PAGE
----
Why did county prosecutors decline bullying case, despite victim's brain injuries?
After police nabbed a bully who caused a concussion and traumatic brain injury, the Pima Co. Attorneys Office decided not to move forward with the case. 9 On Your Side finds out why.Photo: Video by kgun9.com
Reporter: Claire Doan
TUCSON (KGUN9-TV) – A bully’s hallway attack leads to a concussion and brain injury, but administrators shield the attacker from police and prosecutors turn down the case.
When 9 On Your Side first broke the story Thursday, it resulted in a huge outcry on KGUN9.com and our Facebook page.
How does this term grab you? “De-minimus case.” The term basically means small or trivial legal matter, going nowhere. If you’re not a Latin or legal scholar, you may not know what that means.
But it’s the only explanation prosecutors initially gave Wendy and Timothy Maybin for deciding not to prosecute their daughter’s bully. Their daughter suffered a concussion, a brain injury and PTSD from the attack.
So 9OYS asked Chief Criminal Deputy Kellie Johnson why prosecutors chose not to move forward with the case.
“There was no information provided to us with the terminology ‘brain injury’ in any document, so this is a case where more information has come to light later,” Johnson explained.
Johnson emphasized that the case is currently under review, given new medical information that the Maybins have proactively given to the office – and that prosecutors are still able to move forward with the case, if they so choose.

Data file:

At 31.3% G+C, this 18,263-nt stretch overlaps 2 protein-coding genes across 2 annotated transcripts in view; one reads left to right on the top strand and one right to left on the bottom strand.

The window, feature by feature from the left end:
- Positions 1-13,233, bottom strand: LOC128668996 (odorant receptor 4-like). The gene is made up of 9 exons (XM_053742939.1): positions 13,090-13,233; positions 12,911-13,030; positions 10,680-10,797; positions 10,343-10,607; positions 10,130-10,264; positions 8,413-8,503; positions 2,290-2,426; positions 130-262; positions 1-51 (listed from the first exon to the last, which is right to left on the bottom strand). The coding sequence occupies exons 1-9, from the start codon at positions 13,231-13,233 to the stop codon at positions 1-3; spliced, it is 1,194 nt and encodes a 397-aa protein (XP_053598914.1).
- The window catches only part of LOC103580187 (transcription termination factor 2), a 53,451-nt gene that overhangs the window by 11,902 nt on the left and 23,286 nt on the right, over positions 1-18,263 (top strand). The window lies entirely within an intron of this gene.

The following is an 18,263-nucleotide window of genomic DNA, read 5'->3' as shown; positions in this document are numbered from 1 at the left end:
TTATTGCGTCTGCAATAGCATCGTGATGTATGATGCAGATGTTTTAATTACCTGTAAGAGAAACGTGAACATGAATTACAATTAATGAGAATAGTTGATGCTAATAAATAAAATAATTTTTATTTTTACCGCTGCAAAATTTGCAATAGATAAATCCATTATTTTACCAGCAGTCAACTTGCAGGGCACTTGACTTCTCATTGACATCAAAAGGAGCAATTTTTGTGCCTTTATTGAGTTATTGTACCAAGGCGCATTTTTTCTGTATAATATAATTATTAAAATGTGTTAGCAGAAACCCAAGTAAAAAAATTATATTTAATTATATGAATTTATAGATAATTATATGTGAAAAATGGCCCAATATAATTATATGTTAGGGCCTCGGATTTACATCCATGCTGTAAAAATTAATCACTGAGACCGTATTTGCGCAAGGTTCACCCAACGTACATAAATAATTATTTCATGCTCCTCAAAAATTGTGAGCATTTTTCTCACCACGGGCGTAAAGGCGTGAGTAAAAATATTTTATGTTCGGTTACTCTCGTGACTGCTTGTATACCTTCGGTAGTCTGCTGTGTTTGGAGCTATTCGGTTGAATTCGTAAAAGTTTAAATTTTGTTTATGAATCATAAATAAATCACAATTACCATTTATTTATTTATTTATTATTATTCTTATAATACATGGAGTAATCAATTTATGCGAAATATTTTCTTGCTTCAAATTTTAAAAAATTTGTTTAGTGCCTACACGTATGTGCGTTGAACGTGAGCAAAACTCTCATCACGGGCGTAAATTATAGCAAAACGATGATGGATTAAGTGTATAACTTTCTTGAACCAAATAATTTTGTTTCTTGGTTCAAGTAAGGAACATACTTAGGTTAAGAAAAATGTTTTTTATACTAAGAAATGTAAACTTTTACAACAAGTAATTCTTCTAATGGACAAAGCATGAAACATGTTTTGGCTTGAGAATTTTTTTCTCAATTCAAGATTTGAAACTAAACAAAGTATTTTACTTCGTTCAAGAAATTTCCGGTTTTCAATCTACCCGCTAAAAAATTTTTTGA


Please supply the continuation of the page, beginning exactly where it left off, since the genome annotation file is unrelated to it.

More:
She admits that for their initial rejection of the case, prosecutors were aware that the girl suffered a concussion. But she added that there are additional considerations for prosecuting a juvenile case, as opposed to an adult one.
“So in some criminal cases in the criminal system, when we look at them, they are deal with in other ways short of filing a complaint to help try to prevent the juvenile and obtaining a record early on,” Johnson said.
Reporter Claire Doan asked what some of those considerations regarding prosecution might be, but Johnson said the question in too broad and each case has its own unique circumstances. Furthermore, there is not definitive threshold that would guarantee prosecution. But what about this one?
“In this case, for the girl who received a concussion – according to what your office knew – didn’t her attacker at least merit some sort of prosecution?” Doan asked.
“What I have to focus on and what I keep bringing this case back to is what information we had at the time of the initial presentation of the case,” Johnson said. "It is our understanding the victim was taken to the emergency room a couple of days after the assualt and had potentially a concussion, but no firm diagnosis of that type of injury at the time it was presented to us."
She also told 9OYS that even before the Maybin case came to light, they are in the process of revising their letters to provide a more user-friendly explanation regarding their thought process.
Johnson insists prosecutors made the right decision at the time based on the information they had in hand.